IN SITU OXIDATION PROCESSES FOR In III-V COMPOUND SEMICONDUCTORS STUDIED BY HIGH-RESOLUTION ELECTRON MICROSCOPY.

Amanda K. Petford-Long, David Smith

Research output: Contribution to journalArticle

15 Citations (Scopus)

Abstract

Oxidation of the amorphous and crystalline material at, and near, the surfaces of InP, InAs and InSb crystals takes place in situ during observation with a 400 kV atomic-resolution electron microscope. The phases present in the surface layers can be identified by comparison of lattice spacings with those of the bulk materials, using the optical diffractogram technique. In general, the most prevalent material formed is found to be In//2O//3 and, for InAs, there is often an epitaxial relationship between the oxide and the substrate. However, in some regions of the original amorphous layer, small crystals ( less than 50 Angstrom) of the corresponding In compound semiconductors are recrystallized, and small amounts of metallic As are observed for InAs, and metallic In for InP. It is concluded that electron-beam-stimulated desorption of the anion species takes place, followed by oxidation of the residual

Original languageEnglish (US)
Pages (from-to)837-850
Number of pages14
JournalPhilosophical Magazine A: Physics of Condensed Matter, Structure, Defects and Mechanical Properties
Volume54
Issue number6
StatePublished - Dec 1986

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High resolution electron microscopy
electron microscopy
Oxidation
Crystals
oxidation
high resolution
amorphous materials
crystals
Electron beams
Desorption
surface layers
Electron microscopes
Negative ions
electron microscopes
desorption
spacing
electron beams
Semiconductor materials
Crystalline materials
anions

ASJC Scopus subject areas

  • Materials Science(all)
  • Electronic, Optical and Magnetic Materials
  • Metals and Alloys
  • Physics and Astronomy (miscellaneous)
  • Condensed Matter Physics

Cite this

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abstract = "Oxidation of the amorphous and crystalline material at, and near, the surfaces of InP, InAs and InSb crystals takes place in situ during observation with a 400 kV atomic-resolution electron microscope. The phases present in the surface layers can be identified by comparison of lattice spacings with those of the bulk materials, using the optical diffractogram technique. In general, the most prevalent material formed is found to be In//2O//3 and, for InAs, there is often an epitaxial relationship between the oxide and the substrate. However, in some regions of the original amorphous layer, small crystals ( less than 50 Angstrom) of the corresponding In compound semiconductors are recrystallized, and small amounts of metallic As are observed for InAs, and metallic In for InP. It is concluded that electron-beam-stimulated desorption of the anion species takes place, followed by oxidation of the residual",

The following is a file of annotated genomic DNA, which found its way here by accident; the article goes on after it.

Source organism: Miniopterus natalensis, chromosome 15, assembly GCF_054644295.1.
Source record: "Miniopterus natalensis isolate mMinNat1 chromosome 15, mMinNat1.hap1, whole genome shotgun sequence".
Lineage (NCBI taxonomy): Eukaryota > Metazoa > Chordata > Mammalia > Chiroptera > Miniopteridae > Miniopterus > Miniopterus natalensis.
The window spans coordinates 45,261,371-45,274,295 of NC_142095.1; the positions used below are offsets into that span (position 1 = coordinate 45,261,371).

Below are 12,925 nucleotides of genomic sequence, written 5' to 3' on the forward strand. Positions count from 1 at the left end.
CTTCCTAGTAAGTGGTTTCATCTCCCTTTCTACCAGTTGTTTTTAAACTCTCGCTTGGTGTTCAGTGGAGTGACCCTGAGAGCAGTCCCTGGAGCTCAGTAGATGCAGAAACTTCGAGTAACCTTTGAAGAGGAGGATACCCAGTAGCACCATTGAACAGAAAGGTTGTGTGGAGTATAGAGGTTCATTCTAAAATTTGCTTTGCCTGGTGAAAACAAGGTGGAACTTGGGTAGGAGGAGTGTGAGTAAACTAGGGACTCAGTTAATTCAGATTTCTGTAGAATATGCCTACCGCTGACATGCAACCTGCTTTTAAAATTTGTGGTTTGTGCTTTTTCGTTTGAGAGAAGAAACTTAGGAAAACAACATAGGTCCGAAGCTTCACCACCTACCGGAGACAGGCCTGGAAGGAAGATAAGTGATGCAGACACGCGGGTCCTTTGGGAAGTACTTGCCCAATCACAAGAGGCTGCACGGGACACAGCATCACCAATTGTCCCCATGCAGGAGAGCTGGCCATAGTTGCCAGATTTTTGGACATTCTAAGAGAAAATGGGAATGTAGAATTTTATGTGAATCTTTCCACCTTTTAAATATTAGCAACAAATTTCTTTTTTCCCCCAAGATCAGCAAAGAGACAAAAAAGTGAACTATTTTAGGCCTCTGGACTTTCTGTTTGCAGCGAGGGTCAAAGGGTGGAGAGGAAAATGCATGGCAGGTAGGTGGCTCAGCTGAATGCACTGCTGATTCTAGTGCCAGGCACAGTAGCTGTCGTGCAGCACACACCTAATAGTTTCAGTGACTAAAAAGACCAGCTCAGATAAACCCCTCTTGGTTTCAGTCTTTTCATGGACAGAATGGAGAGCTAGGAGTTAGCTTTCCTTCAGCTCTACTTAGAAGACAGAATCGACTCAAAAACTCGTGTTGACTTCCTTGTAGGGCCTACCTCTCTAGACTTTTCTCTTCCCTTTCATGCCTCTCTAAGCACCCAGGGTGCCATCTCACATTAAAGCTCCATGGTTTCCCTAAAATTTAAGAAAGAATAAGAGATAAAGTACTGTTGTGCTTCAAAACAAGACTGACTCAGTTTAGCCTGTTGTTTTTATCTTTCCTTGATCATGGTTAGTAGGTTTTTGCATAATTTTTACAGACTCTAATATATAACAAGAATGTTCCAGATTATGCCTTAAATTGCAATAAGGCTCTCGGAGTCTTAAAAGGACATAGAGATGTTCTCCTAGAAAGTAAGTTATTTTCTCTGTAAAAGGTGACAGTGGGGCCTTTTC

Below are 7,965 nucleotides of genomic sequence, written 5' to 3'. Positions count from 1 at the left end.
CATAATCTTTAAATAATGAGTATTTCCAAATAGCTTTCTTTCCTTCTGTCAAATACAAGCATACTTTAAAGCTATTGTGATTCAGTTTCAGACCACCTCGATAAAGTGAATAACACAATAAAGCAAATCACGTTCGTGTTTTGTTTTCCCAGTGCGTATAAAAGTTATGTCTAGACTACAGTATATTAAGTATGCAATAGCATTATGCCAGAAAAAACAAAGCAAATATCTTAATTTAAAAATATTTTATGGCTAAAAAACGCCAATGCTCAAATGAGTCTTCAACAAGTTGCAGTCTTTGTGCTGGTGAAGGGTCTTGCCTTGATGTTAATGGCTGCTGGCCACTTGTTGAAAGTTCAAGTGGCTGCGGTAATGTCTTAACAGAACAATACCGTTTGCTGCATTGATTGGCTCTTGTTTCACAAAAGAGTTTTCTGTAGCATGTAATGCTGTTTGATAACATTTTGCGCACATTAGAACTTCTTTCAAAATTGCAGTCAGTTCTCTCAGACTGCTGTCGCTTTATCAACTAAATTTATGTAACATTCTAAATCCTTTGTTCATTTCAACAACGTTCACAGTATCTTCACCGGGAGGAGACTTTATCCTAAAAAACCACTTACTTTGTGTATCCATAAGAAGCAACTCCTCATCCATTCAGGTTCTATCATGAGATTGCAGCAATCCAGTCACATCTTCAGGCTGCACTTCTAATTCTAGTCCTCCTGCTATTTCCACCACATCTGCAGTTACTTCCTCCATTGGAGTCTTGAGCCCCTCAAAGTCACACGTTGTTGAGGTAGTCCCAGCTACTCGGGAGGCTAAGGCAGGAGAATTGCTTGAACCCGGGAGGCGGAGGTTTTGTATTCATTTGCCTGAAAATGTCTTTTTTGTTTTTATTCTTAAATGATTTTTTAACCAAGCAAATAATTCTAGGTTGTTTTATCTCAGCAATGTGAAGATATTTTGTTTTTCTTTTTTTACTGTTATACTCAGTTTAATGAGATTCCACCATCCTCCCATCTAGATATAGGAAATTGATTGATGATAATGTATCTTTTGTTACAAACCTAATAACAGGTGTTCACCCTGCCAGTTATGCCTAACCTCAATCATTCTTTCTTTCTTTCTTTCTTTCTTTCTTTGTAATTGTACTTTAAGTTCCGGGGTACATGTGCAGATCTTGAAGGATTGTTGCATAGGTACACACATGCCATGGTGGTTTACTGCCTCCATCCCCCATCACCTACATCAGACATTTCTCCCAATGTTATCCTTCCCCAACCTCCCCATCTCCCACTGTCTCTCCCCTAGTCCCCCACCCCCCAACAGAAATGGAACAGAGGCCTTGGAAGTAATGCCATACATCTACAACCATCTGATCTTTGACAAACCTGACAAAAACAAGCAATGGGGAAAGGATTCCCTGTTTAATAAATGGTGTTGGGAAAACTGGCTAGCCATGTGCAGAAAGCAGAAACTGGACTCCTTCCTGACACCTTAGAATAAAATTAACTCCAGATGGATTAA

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T1 - IN SITU OXIDATION PROCESSES FOR In III-V COMPOUND SEMICONDUCTORS STUDIED BY HIGH-RESOLUTION ELECTRON MICROSCOPY.

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AU - Smith, David

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N2 - Oxidation of the amorphous and crystalline material at, and near, the surfaces of InP, InAs and InSb crystals takes place in situ during observation with a 400 kV atomic-resolution electron microscope. The phases present in the surface layers can be identified by comparison of lattice spacings with those of the bulk materials, using the optical diffractogram technique. In general, the most prevalent material formed is found to be In//2O//3 and, for InAs, there is often an epitaxial relationship between the oxide and the substrate. However, in some regions of the original amorphous layer, small crystals ( less than 50 Angstrom) of the corresponding In compound semiconductors are recrystallized, and small amounts of metallic As are observed for InAs, and metallic In for InP. It is concluded that electron-beam-stimulated desorption of the anion species takes place, followed by oxidation of the residual

AB - Oxidation of the amorphous and crystalline material at, and near, the surfaces of InP, InAs and InSb crystals takes place in situ during observation with a 400 kV atomic-resolution electron microscope. The phases present in the surface layers can be identified by comparison of lattice spacings with those of the bulk materials, using the optical diffractogram technique. In general, the most prevalent material formed is found to be In//2O//3 and, for InAs, there is often an epitaxial relationship between the oxide and the substrate. However, in some regions of the original amorphous layer, small crystals ( less than 50 Angstrom) of the corresponding In compound semiconductors are recrystallized, and small amounts of metallic As are observed for InAs, and metallic In for InP. It is concluded that electron-beam-stimulated desorption of the anion species takes place, followed by oxidation of the residual

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